On August 22, 1966, said John W. Myers failed to report for work at the Transportation Department garage, and, without conferring with John W. Myers as to the reason for his failure to report for work, the department head terminated him effective August 19, 1966, for his failure to report to work by mailing to him a notice of discharge. It is alleged that the notice was improper and insufficient for the reason that it was mailed to him instead of being personally served as required by the Personnel and Salary Resolution of the County of Orange then in effect, because it erroneously stated that Mr. Myers had only five days to file a notice of appeal instead [6 Cal. App. 3d 631] of the ten days provided by the Personnel and Salary Resolution and because it did not state grounds constituting sufficient or reasonable cause for the discharge of Mr. Myers. It is also alleged that the decedent's immediate work supervisor was one Hill Arnold, foreman, who told the decedent at the time of his dismissal that it would do him no good to appeal.

On or about the same date, Mr. Myers was also sent a form for the withdrawal of his accumulated contribution to the retirement fund. "In an extremely weakened condition, suffering from terminal cancer, and the accompanying pain, and without advice of counsel, or being advised by his department head concerning the effect of signing this form, Mr. Myers executed the same and returned it." fn. 2 The accumulated retirement contributions were paid to Mr. Myers on September 13, 1966. Plaintiff has offered to return and redeposit these retirement contributions together with interest thereon upon the reinstatement of John W. Myers as an employee from the date of his discharge until the date of his death.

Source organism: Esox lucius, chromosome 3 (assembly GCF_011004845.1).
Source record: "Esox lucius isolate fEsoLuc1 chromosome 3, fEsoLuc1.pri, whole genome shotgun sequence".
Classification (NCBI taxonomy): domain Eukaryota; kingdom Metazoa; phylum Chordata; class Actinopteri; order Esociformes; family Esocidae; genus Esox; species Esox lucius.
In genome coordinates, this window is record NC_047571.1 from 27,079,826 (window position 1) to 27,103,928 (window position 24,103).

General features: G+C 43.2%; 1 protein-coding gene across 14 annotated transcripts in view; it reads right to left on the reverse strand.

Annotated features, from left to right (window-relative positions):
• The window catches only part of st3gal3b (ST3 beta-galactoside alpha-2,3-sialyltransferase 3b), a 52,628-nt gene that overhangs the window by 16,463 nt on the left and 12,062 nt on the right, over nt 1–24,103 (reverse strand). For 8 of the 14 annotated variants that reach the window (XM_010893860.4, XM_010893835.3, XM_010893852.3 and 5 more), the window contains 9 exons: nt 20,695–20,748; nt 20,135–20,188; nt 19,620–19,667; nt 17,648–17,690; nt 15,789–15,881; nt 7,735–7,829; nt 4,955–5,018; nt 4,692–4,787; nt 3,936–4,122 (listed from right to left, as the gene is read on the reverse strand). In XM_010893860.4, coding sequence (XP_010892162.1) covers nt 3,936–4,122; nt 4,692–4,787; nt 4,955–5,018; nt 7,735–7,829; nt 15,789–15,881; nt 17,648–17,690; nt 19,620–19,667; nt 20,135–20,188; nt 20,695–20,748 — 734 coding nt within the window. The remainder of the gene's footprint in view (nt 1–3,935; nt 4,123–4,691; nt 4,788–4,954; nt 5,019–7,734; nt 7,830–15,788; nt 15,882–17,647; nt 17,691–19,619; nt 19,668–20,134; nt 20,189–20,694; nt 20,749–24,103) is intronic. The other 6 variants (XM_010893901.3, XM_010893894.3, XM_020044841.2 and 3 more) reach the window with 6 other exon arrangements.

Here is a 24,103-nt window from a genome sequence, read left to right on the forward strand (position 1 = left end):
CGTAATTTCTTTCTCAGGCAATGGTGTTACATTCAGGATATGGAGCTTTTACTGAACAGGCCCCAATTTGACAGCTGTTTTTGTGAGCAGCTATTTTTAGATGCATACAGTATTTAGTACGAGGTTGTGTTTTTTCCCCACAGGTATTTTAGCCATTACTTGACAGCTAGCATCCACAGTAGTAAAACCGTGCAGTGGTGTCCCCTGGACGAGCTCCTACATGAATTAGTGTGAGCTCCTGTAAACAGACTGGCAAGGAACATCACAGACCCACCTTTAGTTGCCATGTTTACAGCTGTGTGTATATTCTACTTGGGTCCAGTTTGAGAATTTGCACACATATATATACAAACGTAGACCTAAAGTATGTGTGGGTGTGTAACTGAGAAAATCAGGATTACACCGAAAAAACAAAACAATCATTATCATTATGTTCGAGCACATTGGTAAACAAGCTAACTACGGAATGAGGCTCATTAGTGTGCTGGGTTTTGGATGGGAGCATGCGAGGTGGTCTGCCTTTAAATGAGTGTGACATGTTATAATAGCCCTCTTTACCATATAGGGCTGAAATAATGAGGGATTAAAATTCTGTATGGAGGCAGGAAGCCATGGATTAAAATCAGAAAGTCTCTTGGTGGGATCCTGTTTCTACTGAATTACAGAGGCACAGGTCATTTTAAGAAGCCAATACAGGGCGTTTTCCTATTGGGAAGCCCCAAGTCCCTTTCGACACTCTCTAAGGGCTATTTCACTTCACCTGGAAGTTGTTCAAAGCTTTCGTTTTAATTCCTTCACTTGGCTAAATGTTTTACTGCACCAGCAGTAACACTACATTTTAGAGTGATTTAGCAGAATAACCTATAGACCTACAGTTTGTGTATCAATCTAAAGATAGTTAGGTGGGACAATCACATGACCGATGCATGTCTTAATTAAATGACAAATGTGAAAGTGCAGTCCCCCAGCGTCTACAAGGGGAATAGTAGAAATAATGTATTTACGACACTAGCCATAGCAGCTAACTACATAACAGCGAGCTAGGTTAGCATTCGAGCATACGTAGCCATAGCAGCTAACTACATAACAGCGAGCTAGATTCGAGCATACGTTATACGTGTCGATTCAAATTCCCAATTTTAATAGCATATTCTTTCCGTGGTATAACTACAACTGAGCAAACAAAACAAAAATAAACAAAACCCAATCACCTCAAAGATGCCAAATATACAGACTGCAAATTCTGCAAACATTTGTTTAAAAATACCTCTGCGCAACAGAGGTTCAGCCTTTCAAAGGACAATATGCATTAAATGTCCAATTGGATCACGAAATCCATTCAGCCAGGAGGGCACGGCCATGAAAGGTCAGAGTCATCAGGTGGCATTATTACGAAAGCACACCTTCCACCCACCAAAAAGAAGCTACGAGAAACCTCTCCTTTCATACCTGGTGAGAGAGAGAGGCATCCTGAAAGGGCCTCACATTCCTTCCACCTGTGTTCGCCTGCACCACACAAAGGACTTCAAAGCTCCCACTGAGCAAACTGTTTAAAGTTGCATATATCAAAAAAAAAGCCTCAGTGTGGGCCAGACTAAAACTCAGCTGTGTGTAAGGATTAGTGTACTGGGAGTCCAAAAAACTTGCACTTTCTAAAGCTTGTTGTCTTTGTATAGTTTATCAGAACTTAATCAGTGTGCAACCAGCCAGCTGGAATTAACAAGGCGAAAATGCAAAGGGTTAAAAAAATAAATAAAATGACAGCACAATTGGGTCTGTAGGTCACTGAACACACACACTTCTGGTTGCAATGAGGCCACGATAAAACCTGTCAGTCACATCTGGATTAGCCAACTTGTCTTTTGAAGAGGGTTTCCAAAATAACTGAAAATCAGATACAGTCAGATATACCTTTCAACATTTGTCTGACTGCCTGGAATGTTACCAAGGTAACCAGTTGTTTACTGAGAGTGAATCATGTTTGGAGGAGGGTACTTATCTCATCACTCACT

Between August 22, 1966, and August 31, 1966, Mr. Myers was unable to sleep or eat and had severe headaches. His condition became progressively worse with each succeeding day and, on October 19, 1966, he was hospitalized, at which time it was determined that he had a malignant cancer. He was released from the hospital on October 29, 1966. On December 3, 1966, he was again hospitalized and on December 5, 1966, he died as a result of said cancer.